Should religious wedding vendors have to sell to gay couples? It’s a fascinating question, because two fundamental rights come into conflict: equal protection for the couple; freedom of religion for the vendor. In Masterpiece Cakeshop v. Colorado Civil Rights Commission, the Supreme Court ducked the larger question, deciding 7–2 that the Commission displayed religious animus in its treatment of Masterpiece.

For me, it comes down to what the vendor’s being asked to do. Refusing to sell a standard product — something off the shelf they’d sell to other couples — is blatant “we don’t serve your kind here” discrimination, like banning black people from the lunch counter at Woolworth’s. But if it’s a custom product — something not unreasonably called art — then the government making the vendor do it is coerced creative labor. (I tackled this in greater detail here).

Brett Kavanaugh
The 2018 fight over Brett Kavanaugh’s conformation to the Supreme Court looms large in social conservative narratives of existential threat. For Ahmari, it’s proof they “face enemies who seek our personal destruction.” Dreher says it “radicalized” him. French agrees that it shows conservative Christians under threat, but argues that Kavanaugh’s confirmation demonstrates why the principles of classical liberalism, such as due process and presumption of innocence, are the best response. (As I said, their debate’s primarily over strategy, not the threat’s existence).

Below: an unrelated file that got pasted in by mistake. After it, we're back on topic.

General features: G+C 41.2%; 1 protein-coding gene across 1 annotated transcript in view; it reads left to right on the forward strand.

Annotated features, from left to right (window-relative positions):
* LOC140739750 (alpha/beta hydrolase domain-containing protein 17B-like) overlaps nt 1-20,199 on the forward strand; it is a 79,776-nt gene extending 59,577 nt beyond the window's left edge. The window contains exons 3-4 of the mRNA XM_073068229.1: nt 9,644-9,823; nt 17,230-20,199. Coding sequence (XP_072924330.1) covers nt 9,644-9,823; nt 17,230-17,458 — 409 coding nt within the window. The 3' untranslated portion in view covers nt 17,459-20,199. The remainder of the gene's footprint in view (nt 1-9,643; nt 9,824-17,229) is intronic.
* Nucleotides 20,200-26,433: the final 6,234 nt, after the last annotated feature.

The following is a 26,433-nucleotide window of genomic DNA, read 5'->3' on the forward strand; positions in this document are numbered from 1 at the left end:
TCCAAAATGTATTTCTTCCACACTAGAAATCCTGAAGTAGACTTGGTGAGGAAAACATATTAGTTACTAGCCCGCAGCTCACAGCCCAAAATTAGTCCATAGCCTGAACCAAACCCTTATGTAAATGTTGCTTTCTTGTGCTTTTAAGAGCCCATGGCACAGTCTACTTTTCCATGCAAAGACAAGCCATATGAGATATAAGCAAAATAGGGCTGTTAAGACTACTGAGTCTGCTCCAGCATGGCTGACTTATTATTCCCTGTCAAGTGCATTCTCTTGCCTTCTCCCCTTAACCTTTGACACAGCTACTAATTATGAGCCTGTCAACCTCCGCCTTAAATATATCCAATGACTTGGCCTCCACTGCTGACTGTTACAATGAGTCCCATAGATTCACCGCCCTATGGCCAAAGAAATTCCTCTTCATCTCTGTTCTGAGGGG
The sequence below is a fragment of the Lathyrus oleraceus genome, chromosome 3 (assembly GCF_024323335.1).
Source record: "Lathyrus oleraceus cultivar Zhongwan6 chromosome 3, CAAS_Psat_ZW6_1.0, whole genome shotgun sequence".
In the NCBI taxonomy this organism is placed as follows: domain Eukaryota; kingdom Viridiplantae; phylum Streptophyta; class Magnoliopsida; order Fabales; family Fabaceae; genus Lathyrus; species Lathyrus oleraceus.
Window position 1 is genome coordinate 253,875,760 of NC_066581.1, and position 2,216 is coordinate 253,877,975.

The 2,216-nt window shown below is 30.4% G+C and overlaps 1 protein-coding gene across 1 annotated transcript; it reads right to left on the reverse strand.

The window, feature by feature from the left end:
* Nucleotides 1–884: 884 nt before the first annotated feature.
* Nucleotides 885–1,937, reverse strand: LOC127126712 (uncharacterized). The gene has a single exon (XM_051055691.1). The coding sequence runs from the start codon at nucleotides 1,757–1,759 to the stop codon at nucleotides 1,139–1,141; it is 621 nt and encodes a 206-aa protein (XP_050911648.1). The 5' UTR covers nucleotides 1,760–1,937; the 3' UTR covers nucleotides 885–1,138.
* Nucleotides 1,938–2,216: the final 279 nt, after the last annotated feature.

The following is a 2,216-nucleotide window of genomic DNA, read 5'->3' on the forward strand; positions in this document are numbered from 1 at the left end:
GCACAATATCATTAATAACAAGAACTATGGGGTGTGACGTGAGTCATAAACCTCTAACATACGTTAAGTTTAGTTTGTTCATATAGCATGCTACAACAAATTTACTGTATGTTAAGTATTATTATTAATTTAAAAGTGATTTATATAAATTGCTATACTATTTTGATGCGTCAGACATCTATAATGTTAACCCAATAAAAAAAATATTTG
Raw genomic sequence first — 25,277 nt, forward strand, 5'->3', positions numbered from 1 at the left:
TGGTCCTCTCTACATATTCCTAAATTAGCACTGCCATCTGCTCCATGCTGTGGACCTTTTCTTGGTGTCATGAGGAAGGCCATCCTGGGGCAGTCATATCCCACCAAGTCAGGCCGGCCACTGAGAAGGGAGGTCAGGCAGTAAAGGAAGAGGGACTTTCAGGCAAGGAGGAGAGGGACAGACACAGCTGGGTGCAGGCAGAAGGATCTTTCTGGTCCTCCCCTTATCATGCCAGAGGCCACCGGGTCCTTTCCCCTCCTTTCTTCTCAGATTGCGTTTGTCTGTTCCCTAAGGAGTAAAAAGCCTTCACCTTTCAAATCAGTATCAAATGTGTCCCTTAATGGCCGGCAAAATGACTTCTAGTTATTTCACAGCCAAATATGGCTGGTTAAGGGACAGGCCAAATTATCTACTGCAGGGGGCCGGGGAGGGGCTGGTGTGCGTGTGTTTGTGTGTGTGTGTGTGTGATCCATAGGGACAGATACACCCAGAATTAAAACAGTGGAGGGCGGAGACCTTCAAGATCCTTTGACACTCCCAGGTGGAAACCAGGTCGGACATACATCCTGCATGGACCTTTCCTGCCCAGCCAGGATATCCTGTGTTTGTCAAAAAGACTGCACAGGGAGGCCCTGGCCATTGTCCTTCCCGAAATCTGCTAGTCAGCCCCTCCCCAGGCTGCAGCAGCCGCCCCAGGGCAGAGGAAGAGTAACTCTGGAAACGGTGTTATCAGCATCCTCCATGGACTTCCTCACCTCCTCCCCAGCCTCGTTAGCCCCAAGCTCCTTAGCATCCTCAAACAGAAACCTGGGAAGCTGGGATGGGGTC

Underlying all of these claims is a staggering presumption of bad faith. Ahmari, Dreher, French and many other conservatives don’t consider the possibility that at least some of the opposition to Kavanaugh might’ve been opposition to Kavanaugh himself, not to American Christians in general.

To get there, you have to assume Christine Blasey Ford was lying, deluded, and/or put up to it, that people who say they believe her allegations of sexual assault are also lying, and that the women who poured their hearts out over their own sexual assaults were crisis actors out of Alex Jones’ imagination, or at least manipulators exaggerating how they feel because of their secret anti-Christian agenda. And you also must dismiss concerns from Americans who think Kavanaugh’s previous experience as a partisan operative isn’t a good fit for the nation’s highest supposed-to-be-impartial body.

Most importantly, you have to ignore the recent Supreme Court confirmations of Neil Gorsuch (conservative and Catholic, like Kavanaugh), Samuel Alito (conservative, Catholic), and John Roberts (conservative, Catholic), none of whom faced accusations of sexual assault. You have to concoct a story where the left wasn’t angry during Gorsuch’s nomination in 2017 — even though they were openly furious that the Senate blocked Obama’s 2016 nomination of Merrick Garland — but developed such fury over the subsequent year that they decided to invent and then pretend to care about accusations of sexual assault.

A lot of people care passionately about the Supreme Court, with many on the left strongly opposed to right-wing positions on abortion, prayer in schools, and other issues involving religion. And there’s no doubt some political operatives oppose every Supreme Court nomination from the other party and will latch onto whatever they can to fight it. But this does not add up to Christians under existential threat.